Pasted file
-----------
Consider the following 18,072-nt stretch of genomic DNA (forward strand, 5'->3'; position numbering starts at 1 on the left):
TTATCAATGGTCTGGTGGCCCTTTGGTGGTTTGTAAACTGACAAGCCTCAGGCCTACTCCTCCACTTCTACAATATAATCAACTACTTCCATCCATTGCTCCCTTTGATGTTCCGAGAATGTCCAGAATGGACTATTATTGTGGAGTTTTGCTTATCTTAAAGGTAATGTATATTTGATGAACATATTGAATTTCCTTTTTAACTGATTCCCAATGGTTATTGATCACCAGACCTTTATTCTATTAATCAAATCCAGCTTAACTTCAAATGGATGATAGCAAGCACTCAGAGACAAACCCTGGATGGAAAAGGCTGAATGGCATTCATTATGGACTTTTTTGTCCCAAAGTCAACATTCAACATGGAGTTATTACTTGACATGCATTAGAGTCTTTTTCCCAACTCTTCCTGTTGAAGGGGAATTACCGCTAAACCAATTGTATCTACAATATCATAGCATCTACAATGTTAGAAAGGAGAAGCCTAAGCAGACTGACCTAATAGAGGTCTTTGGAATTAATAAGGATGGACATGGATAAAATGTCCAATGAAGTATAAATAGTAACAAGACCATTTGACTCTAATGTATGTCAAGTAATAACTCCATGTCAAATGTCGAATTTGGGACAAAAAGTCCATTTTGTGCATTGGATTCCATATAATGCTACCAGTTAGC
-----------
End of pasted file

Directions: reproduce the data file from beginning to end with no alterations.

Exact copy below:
Consider the following 18,072-nt stretch of genomic DNA (forward strand, 5'->3'; position numbering starts at 1 on the left):
TTATCAATGGTCTGGTGGCCCTTTGGTGGTTTGTAAACTGACAAGCCTCAGGCCTACTCCTCCACTTCTACAATATAATCAACTACTTCCATCCATTGCTCCCTTTGATGTTCCGAGAATGTCCAGAATGGACTATTATTGTGGAGTTTTGCTTATCTTAAAGGTAATGTATATTTGATGAACATATTGAATTTCCTTTTTAACTGATTCCCAATGGTTATTGATCACCAGACCTTTATTCTATTAATCAAATCCAGCTTAACTTCAAATGGATGATAGCAAGCACTCAGAGACAAACCCTGGATGGAAAAGGCTGAATGGCATTCATTATGGACTTTTTTGTCCCAAAGTCAACATTCAACATGGAGTTATTACTTGACATGCATTAGAGTCTTTTTCCCAACTCTTCCTGTTGAAGGGGAATTACCGCTAAACCAATTGTATCTACAATATCATAGCATCTACAATGTTAGAAAGGAGAAGCCTAAGCAGACTGACCTAATAGAGGTCTTTGGAATTAATAAGGATGGACATGGATAAAATGTCCAATGAAGTATAAATAGTAACAAGACCATTTGACTCTAATGTATGTCAAGTAATAACTCCATGTCAAATGTCGAATTTGGGACAAAAAGTCCATTTTGTGCATTGGATTCCATATAATGCTACCAGTTAGC